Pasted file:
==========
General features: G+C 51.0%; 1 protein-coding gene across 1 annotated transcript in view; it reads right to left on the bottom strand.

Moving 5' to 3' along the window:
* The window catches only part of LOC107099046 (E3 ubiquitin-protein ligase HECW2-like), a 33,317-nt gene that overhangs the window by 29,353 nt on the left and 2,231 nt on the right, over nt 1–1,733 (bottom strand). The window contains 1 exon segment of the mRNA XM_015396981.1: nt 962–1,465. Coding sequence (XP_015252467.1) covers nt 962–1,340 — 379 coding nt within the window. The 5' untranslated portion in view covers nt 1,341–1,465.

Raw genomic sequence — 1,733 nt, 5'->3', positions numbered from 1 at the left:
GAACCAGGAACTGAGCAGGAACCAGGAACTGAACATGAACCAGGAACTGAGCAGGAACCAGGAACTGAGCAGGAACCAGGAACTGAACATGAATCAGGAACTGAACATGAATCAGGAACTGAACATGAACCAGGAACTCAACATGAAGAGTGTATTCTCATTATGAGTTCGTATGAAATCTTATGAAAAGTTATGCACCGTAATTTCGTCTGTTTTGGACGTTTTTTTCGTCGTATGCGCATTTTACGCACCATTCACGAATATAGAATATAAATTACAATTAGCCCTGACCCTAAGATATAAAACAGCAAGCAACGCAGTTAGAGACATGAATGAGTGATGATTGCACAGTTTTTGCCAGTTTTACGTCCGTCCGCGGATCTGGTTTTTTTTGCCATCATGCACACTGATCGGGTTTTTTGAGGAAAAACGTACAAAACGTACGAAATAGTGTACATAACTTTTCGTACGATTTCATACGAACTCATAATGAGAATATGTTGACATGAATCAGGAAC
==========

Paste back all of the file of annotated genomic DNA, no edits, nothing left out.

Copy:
General features: G+C 51.0%; 1 protein-coding gene across 1 annotated transcript in view; it reads right to left on the bottom strand.

Moving 5' to 3' along the window:
* The window catches only part of LOC107099046 (E3 ubiquitin-protein ligase HECW2-like), a 33,317-nt gene that overhangs the window by 29,353 nt on the left and 2,231 nt on the right, over nt 1–1,733 (bottom strand). The window contains 1 exon segment of the mRNA XM_015396981.1: nt 962–1,465. Coding sequence (XP_015252467.1) covers nt 962–1,340 — 379 coding nt within the window. The 5' untranslated portion in view covers nt 1,341–1,465.

Raw genomic sequence — 1,733 nt, 5'->3', positions numbered from 1 at the left:
GAACCAGGAACTGAGCAGGAACCAGGAACTGAACATGAACCAGGAACTGAGCAGGAACCAGGAACTGAGCAGGAACCAGGAACTGAACATGAATCAGGAACTGAACATGAATCAGGAACTGAACATGAACCAGGAACTCAACATGAAGAGTGTATTCTCATTATGAGTTCGTATGAAATCTTATGAAAAGTTATGCACCGTAATTTCGTCTGTTTTGGACGTTTTTTTCGTCGTATGCGCATTTTACGCACCATTCACGAATATAGAATATAAATTACAATTAGCCCTGACCCTAAGATATAAAACAGCAAGCAACGCAGTTAGAGACATGAATGAGTGATGATTGCACAGTTTTTGCCAGTTTTACGTCCGTCCGCGGATCTGGTTTTTTTTGCCATCATGCACACTGATCGGGTTTTTTGAGGAAAAACGTACAAAACGTACGAAATAGTGTACATAACTTTTCGTACGATTTCATACGAACTCATAATGAGAATATGTTGACATGAATCAGGAAC